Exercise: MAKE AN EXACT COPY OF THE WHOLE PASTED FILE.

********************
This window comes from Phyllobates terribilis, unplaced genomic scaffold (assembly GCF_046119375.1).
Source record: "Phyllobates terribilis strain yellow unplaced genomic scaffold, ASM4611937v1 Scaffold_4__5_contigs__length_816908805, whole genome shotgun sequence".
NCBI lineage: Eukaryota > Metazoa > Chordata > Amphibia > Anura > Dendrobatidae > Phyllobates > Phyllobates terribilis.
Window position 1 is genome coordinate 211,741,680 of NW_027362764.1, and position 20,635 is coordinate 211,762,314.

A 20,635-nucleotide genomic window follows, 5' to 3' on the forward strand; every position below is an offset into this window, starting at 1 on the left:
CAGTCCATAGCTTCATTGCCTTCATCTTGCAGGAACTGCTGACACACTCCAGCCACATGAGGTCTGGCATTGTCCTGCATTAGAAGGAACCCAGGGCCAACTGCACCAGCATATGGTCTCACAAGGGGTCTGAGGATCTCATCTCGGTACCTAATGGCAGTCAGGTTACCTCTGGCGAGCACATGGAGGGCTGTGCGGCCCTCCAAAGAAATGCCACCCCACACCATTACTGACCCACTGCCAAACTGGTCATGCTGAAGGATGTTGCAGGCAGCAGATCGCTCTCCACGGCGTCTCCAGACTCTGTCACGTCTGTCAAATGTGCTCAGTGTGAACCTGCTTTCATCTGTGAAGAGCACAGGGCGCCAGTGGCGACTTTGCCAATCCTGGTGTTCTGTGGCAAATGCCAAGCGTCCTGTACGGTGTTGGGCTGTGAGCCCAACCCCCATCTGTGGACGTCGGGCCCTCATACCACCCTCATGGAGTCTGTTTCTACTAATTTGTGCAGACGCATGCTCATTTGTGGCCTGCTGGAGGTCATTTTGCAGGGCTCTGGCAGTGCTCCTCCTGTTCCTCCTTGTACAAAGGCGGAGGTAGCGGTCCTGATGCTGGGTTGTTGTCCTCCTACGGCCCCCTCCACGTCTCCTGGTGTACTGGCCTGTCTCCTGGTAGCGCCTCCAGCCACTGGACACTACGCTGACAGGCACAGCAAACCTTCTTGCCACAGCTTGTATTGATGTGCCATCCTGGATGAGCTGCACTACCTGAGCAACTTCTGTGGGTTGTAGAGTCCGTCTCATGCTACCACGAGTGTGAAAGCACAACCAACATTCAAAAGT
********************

This window comes from Phyllobates terribilis, unplaced genomic scaffold (assembly GCF_046119375.1).
Source record: "Phyllobates terribilis strain yellow unplaced genomic scaffold, ASM4611937v1 Scaffold_4__5_contigs__length_816908805, whole genome shotgun sequence".
NCBI lineage: Eukaryota > Metazoa > Chordata > Amphibia > Anura > Dendrobatidae > Phyllobates > Phyllobates terribilis.
Window position 1 is genome coordinate 211,741,680 of NW_027362764.1, and position 20,635 is coordinate 211,762,314.

A 20,635-nucleotide genomic window follows, 5' to 3' on the forward strand; every position below is an offset into this window, starting at 1 on the left:
CAGTCCATAGCTTCATTGCCTTCATCTTGCAGGAACTGCTGACACACTCCAGCCACATGAGGTCTGGCATTGTCCTGCATTAGAAGGAACCCAGGGCCAACTGCACCAGCATATGGTCTCACAAGGGGTCTGAGGATCTCATCTCGGTACCTAATGGCAGTCAGGTTACCTCTGGCGAGCACATGGAGGGCTGTGCGGCCCTCCAAAGAAATGCCACCCCACACCATTACTGACCCACTGCCAAACTGGTCATGCTGAAGGATGTTGCAGGCAGCAGATCGCTCTCCACGGCGTCTCCAGACTCTGTCACGTCTGTCAAATGTGCTCAGTGTGAACCTGCTTTCATCTGTGAAGAGCACAGGGCGCCAGTGGCGACTTTGCCAATCCTGGTGTTCTGTGGCAAATGCCAAGCGTCCTGTACGGTGTTGGGCTGTGAGCCCAACCCCCATCTGTGGACGTCGGGCCCTCATACCACCCTCATGGAGTCTGTTTCTACTAATTTGTGCAGACGCATGCTCATTTGTGGCCTGCTGGAGGTCATTTTGCAGGGCTCTGGCAGTGCTCCTCCTGTTCCTCCTTGTACAAAGGCGGAGGTAGCGGTCCTGATGCTGGGTTGTTGTCCTCCTACGGCCCCCTCCACGTCTCCTGGTGTACTGGCCTGTCTCCTGGTAGCGCCTCCAGCCACTGGACACTACGCTGACAGGCACAGCAAACCTTCTTGCCACAGCTTGTATTGATGTGCCATCCTGGATGAGCTGCACTACCTGAGCAACTTCTGTGGGTTGTAGAGTCCGTCTCATGCTACCACGAGTGTGAAAGCACAACCAACATTCAAAAGT